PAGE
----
How do you keep your house warm during the winter?

Where does heat loss in your home occur the most and what can you do about it? If you live in an old house, it is not always easy to insulate your house properly. However, there are some ways to minimize heat loss in your home.

Heating homes accounts for more than 70% of household energy consumption. You might want to turn towards insulation which not only keeps the heat in, but it also lowers our energy bills and contributes to a sustainable world.

If you live in an old(er) house, it is not always easy to keep heat in as the standards for insulating houses were not so strict in the past. However, there are some ways to minimize heat loss from your home. Below you will find three simple tips that will help you to insulate your home easily without having to do major renovations.

Insulate the radiator


If you heat your home with a radiator, this is the first place you can make changes to minimize heat loss. When furniture blocks radiators, many people do not realize they are actually blocking heat from entering the room. Therefore, move the sofa or other furniture away from the radiator, and you will notice that the room will heat up faster. This is an easy way to significantly reduce your energy consumption. Placing a bookshelf above the radiator can also help direct the heat towards the centre.

Insulating hot water and central heating pipes is another way to minimize heat loss through your radiator. How do you ensure that minimum heat escapes from the pipes? What is the most effective method for pipe thermal insulation? Insulating the pipes not only protects against heat loss but also against condensation on the pipe surface in case of cold water flow.

Pipe insulation entails that you are going to protect the pipes of your radiator with foam pipes or a reflective sheathing. It’s a good idea to insulate exposed pipes leading from the boiler to your radiator to keep the heat in. Foam hoses, available in various sizes, designs and constructions, are used for pipe protection but also ensure that the pipes lose little or no heat. Afterwards, you can finish the casing with a radiator spray so that the heating pipes look nice.

Closing cracks and gaps


Reducing the amount of air coming in and out of your home is an extremely effective way to keep the heat inside. The warm air in your house goes out through cracks and openings and ensures that the cold air enters. If windows and doors do not close properly, you can solve this with draft strips quickly.

You can also fix cracks next to the window frames yourself, but you must know where they are. Often these are visible spots, and you can feel the cold air coming in, but sometimes it can also enter through unexpected holes in the wall that are not always visible. It is, therefore, recommended to go on a search when the wind is blowing hard outside.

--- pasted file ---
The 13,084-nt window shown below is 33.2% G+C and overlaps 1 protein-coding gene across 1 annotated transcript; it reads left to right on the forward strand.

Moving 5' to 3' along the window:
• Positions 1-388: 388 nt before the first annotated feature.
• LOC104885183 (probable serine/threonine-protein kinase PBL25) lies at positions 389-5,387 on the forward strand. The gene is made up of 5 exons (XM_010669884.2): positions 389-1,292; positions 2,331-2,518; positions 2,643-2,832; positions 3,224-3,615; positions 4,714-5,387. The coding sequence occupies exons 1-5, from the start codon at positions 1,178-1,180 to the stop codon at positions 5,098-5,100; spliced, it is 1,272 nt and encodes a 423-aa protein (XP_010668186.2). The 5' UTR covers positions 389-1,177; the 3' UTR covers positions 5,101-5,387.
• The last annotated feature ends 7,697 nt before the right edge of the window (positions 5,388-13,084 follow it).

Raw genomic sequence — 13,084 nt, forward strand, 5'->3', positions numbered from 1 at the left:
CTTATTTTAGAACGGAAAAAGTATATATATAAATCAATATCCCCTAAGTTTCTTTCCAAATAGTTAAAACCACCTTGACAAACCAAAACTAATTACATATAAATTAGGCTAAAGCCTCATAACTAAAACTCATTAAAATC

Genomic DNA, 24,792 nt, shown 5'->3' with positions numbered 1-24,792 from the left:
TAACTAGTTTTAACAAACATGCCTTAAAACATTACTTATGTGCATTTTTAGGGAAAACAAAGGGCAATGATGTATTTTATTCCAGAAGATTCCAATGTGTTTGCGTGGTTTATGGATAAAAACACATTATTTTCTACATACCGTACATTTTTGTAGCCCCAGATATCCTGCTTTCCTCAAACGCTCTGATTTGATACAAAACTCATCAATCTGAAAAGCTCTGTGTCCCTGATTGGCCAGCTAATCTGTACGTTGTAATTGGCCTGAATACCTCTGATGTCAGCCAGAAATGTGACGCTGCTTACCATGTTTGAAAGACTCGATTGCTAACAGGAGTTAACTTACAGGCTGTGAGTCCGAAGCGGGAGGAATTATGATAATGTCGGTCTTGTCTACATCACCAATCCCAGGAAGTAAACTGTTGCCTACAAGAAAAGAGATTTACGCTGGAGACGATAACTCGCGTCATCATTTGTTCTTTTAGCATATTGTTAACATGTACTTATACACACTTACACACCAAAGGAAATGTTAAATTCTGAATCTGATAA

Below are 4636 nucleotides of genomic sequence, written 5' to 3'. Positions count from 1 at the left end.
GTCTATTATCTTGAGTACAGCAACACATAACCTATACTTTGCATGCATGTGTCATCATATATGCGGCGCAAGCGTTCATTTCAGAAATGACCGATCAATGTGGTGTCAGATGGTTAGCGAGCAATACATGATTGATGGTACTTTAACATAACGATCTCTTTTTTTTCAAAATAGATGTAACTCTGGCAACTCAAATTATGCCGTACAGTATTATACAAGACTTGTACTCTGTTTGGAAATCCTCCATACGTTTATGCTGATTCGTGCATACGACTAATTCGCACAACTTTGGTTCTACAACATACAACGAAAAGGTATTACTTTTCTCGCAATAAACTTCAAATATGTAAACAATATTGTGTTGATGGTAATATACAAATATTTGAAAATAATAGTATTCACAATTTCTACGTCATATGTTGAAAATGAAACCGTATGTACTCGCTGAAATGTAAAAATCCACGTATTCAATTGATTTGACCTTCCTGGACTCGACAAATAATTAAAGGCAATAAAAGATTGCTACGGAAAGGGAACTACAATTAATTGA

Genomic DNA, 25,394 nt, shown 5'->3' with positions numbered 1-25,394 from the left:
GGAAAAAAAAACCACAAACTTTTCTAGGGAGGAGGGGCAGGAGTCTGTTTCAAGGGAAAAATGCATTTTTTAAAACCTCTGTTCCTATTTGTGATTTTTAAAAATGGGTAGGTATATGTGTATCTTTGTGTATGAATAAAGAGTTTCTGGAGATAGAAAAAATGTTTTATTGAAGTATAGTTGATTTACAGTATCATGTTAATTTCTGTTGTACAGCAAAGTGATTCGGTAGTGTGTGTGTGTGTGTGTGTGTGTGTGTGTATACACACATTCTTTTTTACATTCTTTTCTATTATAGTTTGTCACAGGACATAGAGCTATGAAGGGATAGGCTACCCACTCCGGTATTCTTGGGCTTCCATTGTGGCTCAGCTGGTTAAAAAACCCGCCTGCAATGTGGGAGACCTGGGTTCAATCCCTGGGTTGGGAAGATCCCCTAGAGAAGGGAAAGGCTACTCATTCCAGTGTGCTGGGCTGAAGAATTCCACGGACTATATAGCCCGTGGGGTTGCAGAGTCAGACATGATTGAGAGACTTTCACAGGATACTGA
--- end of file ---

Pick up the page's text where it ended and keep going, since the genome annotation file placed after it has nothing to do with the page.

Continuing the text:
Once you have found the hot spots where cold air comes in, you can seal them. You can use acrylic sealant in dry rooms, but you need to use silicone sealant in humid and wet places such as the bathroom. Also, check old sealant edges as they may have become crumbly. If this is the case, it is best to replace them with new sealant. One of our blog articles, How to remove silicone sealant and seal joints, provides a step-by-step description of how to do this. Closing all seams and cracks in an average home can easily yield annual savings of more than 50 euros.

Installing a programmable thermostat


With a programmable thermostat, you can set the temperatures for different times of the day. The biggest advantage that programmable thermostats offer is the cost savings, but this type of thermostat will also ensure that you don’t heat the house when you don’t need to. With a programmable thermostat, you don’t have to worry about forgetting to turn it down or turn it off when you’re not at home.

Installing a programmable thermostat is a small job, and you don’t have to be an experienced handyman to do it yourself. All you need is a screwdriver, and the most important thing to do is label the wires when you remove the existing thermostat so that you can connect it to the new programmable thermostat accordingly. Of course, make sure that the electricity is completely off before you start working.

After removing the old thermostat, attach a mounting plate to the wall and connect the electrical wires to the new programmable thermostat. Place the batteries in the thermostat and then click the cover on. To test it, turn on the service switch again. By installing a programmable thermostat, you can save between 5% and 15% on your monthly energy costs.

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